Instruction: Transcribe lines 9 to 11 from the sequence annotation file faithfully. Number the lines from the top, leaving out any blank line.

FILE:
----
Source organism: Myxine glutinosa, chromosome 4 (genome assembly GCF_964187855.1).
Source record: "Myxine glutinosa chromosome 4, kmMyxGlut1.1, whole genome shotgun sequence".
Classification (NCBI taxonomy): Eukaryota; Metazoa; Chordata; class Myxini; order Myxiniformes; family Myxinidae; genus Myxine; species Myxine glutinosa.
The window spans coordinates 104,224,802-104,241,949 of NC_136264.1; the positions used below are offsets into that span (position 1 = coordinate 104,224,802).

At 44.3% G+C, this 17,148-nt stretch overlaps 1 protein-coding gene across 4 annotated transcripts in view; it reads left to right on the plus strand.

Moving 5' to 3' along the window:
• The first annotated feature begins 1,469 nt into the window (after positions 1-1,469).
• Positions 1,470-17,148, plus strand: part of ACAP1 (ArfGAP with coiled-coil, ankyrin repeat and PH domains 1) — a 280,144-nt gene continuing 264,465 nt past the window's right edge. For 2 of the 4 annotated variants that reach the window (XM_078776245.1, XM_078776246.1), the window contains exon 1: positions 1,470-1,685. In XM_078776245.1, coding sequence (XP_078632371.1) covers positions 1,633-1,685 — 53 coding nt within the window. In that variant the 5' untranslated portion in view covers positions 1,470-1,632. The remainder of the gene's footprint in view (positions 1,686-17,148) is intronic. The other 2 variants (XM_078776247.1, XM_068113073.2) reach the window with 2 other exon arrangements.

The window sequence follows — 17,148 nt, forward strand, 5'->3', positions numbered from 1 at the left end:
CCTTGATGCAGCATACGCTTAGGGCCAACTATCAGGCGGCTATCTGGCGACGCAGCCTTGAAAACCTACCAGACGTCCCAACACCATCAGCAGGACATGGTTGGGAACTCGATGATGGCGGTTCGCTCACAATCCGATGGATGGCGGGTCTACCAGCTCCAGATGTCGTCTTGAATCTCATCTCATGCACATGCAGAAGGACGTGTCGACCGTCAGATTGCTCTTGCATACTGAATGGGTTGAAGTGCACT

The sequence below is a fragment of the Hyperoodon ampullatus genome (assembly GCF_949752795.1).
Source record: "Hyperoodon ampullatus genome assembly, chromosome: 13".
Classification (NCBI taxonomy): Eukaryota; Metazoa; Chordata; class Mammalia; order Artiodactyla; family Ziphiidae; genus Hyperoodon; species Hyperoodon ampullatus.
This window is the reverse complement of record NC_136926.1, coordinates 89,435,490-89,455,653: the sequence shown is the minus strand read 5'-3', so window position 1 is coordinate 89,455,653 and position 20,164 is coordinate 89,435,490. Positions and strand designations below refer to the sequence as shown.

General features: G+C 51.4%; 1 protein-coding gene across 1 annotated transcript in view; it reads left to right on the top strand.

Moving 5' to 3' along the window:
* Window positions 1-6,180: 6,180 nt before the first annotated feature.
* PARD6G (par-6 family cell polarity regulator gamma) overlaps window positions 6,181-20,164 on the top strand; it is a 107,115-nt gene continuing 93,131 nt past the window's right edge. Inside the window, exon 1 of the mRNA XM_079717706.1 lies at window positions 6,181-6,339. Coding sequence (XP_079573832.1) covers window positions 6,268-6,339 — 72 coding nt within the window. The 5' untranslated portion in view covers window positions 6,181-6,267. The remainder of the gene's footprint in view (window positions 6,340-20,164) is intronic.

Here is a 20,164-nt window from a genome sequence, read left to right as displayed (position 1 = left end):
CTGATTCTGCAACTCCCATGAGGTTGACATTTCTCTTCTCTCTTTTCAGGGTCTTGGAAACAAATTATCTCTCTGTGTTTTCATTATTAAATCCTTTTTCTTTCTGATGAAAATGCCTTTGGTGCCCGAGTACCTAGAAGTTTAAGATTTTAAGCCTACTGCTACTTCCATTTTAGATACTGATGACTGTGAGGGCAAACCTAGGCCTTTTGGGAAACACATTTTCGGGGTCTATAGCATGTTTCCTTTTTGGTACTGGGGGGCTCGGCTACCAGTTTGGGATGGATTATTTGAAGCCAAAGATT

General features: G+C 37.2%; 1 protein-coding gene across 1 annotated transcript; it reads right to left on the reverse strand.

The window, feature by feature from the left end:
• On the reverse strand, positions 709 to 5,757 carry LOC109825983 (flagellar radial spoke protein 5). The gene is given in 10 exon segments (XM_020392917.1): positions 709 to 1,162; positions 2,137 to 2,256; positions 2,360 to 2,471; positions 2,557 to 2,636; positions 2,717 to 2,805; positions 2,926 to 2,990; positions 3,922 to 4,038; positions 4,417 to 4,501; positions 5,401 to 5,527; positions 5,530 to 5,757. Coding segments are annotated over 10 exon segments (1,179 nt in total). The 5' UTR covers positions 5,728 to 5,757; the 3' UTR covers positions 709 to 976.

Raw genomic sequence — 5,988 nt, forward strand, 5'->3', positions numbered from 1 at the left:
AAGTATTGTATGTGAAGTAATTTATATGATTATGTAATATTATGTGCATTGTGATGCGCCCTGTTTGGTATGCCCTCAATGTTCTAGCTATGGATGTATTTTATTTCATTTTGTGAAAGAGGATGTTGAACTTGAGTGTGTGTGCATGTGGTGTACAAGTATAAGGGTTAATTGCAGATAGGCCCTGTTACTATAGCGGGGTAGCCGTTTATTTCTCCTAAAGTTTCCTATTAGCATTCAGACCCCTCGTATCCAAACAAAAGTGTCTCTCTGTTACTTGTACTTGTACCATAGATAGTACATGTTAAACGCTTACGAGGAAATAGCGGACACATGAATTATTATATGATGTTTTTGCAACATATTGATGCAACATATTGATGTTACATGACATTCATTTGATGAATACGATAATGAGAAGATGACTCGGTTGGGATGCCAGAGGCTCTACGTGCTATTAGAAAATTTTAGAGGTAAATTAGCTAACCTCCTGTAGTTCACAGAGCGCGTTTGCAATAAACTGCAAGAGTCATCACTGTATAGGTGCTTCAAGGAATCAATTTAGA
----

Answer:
The window sequence follows — 17,148 nt, forward strand, 5'->3', positions numbered from 1 at the left end:
CCTTGATGCAGCATACGCTTAGGGCCAACTATCAGGCGGCTATCTGGCGACGCAGCCTTGAAAACCTACCAGACGTCCCAACACCATCAGCAGGACATGGTTGGGAACTCGATGATGGCGGTTCGCTCACAATCCGATGGATGGCGGGTCTACCAGCTCCAGATGTCGTCTTGAATCTCATCTCATGCACATGCAGAAGGACGTGTCGACCGTCAGATTGCTCTTGCATACTGAATGGGTTGAAGTGCACT

The sequence below is a fragment of the Hyperoodon ampullatus genome (assembly GCF_949752795.1).